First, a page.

The Naval Port of Portsmouth

Portsmouth has been a major port for the Royal Navy almost from the time there has been a Royal Navy.  The shipyards have made many of the ships that have carried England to victory on the seas.  We also met some extended family here.


Portsmouth is on the English Channel.

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This is the H.M.S. Victory.  The H.M.S. stands for Her/His Majesty's Ship.  The Victory was Admiral Nelson's flagship when the British Navy beat the French at Trafalgar.  Like the U.S.S. Constitution in Boston is to Americans, the Victory is a symbol of Britain's glorious past.  In WWII, the Germans bombed the holy hell out of Portsmouth, trying to cripple British warship production.  Bombs took out much of the area around the Victory, but the ship itself was never hit, although a bomb did land mere feet from the ship, splashing into the water.

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A shot of the Victory's bow.  Lord Nelson was shot and killed during the battle of Trafalgar, but in accordance with his final words ("not over the side."), he was not given a burial at sea as was the custom.  So, they had to find a way to keep him from getting too stanky on the 2 month trip back to England.  Their solution was to stick the body in a barrel of wine for the trip home.  The plan worked, the Admiral was kept at least somewhat fresh and he is buried in St. Paul's Cathedral in London.

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This is the H.M.S. Warrior.  The Warrior was the first iron hulled warship, but was never called on to fight in battle.  The very presence of such a powerful ship often was enough to end a battle by itself.  The few times it was sent to a war zone, the other ships just took off running when the Warrior came into the area.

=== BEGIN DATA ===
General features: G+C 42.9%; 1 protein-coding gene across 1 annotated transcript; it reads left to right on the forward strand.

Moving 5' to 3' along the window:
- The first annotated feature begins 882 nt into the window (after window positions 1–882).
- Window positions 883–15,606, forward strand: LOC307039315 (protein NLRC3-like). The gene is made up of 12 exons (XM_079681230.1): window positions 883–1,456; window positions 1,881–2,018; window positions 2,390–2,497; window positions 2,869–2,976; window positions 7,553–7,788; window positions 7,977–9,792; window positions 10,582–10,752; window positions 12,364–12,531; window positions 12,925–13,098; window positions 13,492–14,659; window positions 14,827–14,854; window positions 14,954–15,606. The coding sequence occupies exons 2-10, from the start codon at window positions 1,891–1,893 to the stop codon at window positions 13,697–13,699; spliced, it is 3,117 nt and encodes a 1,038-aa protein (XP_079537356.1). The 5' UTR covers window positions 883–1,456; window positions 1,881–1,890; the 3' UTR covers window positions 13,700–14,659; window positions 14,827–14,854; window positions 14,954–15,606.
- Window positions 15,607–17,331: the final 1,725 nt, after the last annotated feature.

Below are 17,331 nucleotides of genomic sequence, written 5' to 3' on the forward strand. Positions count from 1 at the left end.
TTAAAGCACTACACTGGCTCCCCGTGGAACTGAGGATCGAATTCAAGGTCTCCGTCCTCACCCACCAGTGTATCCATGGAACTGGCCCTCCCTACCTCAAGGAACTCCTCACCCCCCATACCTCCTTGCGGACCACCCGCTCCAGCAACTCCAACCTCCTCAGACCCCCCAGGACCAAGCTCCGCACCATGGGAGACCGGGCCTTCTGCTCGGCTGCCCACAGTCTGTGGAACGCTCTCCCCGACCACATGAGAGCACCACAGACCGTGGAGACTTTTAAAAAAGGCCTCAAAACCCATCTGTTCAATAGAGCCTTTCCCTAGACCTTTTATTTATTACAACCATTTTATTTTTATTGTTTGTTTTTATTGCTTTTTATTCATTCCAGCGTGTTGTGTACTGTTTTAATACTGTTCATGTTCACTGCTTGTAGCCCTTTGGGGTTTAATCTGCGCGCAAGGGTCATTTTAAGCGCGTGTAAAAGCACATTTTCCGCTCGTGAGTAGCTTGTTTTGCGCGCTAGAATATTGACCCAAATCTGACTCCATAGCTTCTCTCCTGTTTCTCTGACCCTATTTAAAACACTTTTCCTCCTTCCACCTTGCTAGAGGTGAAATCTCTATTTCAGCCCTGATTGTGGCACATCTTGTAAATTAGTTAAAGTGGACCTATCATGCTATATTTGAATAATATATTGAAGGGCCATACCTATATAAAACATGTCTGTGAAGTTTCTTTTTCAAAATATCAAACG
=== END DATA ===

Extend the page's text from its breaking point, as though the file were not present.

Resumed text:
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This is Portsmouth harbor at low tide.  In high tide, the water would be up to where I'm standing to take this picture.  Off to the right (out of the picture), is a Roman road out to the island that is only visible at low tide.

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There are several vintage ships on display here, along with all sorts of naval artifacts.  One of the more interesting ships that I couldn't take a picture of (they wouldn't let me - afraid the flash would damage the ship.  I got this picture from a website I can't remember) is the Mary Rose.  The Mary Rose was the pride of Henry VIII's (named after his favorite sister) fleet before she sank in 1545.  She was raised from her watery grave in 1982 by a team led by Prince Charles and restorations are underway.  They are currently spraying the ship with this substance that will harden the wood and prevent it from drying out and falling apart.  The part of the ship that is still around is the part that settled into the bottom of the harbor.  For more, check out

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